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This retrospective and continuing follow-up study analyzes the incidence and treatment of pain and spasticity in disease of the spinal cord. Of 44 patients with upper motor neuron involvement, 31 had initial spasticity which persisted in 28 to the present and developed in 5 others during the interim. Pain, usually mild, was found in 19 initially; it was still present in 16 at follow-up examination and developed during the interim in 13 others. Spasticity tended to occur in the lower extremities, flexors, and extensors, and prevented daily activities. Drugs were mildly effective. Pain tended to persist but did not prevent daily function. It was commonly found in the lower extremities, at the level of the lesion, in the region of the lower abdomen, and elsewhere. It was often neglected therapeutically.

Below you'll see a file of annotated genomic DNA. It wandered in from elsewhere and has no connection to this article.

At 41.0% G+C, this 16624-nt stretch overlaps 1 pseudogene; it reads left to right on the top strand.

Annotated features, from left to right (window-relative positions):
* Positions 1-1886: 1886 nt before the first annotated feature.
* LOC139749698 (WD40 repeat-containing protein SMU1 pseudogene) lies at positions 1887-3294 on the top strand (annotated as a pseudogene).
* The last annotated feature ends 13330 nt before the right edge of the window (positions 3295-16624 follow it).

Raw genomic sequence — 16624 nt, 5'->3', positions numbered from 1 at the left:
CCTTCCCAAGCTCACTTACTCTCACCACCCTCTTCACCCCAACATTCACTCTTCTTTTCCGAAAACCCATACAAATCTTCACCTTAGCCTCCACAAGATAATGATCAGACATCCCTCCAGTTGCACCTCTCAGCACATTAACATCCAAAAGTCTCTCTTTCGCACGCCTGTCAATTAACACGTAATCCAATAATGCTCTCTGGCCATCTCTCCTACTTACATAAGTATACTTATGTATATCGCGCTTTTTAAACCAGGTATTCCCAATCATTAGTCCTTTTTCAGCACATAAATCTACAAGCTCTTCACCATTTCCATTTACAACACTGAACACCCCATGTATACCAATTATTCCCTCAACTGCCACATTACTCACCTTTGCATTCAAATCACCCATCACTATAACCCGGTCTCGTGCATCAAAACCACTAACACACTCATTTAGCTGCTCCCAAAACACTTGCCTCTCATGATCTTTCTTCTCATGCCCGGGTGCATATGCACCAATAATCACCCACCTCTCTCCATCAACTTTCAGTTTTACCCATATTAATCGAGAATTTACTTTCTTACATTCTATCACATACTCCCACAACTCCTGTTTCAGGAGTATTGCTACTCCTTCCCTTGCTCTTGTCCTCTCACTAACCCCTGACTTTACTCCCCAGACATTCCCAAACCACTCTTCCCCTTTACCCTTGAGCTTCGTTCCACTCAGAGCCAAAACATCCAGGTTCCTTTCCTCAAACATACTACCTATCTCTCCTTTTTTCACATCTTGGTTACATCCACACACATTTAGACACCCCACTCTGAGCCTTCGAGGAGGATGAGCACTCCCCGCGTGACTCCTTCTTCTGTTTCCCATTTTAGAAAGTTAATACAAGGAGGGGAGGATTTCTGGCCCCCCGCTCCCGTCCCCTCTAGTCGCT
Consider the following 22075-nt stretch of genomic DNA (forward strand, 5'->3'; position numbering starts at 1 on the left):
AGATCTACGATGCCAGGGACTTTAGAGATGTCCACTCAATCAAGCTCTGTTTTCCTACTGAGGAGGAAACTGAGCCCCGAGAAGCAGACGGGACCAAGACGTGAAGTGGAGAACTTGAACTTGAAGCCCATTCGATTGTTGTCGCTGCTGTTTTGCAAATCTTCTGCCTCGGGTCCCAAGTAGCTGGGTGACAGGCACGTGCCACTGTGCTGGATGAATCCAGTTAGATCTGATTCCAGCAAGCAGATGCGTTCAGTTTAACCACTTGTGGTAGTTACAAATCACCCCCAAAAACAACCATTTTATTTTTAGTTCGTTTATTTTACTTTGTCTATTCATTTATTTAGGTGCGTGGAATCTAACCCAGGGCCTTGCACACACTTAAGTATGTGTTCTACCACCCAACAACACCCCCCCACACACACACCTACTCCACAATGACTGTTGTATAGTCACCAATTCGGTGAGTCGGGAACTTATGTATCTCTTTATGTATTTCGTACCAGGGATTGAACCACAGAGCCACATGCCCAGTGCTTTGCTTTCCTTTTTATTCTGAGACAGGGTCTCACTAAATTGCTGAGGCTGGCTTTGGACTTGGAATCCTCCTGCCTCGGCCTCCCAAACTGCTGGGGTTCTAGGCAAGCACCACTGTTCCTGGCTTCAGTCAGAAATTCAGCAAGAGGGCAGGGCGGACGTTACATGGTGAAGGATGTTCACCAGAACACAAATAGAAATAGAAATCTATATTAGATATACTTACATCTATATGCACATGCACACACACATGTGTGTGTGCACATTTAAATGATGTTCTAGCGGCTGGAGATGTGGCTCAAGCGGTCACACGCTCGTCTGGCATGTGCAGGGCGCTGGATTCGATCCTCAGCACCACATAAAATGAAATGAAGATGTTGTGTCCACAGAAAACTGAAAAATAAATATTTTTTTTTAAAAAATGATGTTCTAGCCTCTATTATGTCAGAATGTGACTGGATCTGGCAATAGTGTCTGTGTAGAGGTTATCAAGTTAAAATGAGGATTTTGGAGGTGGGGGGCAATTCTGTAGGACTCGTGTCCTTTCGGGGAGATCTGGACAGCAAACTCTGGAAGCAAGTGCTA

Kaplan LI, Grynbaum BB, Lloyd KE, Rusk HA. Pain and Spasticity in Patients with Spinal Cord Dysfunction: Results of a Follow-Up Study. JAMA. 1962;182(9):918–925. doi:10.1001/jama.1962.03050480024006
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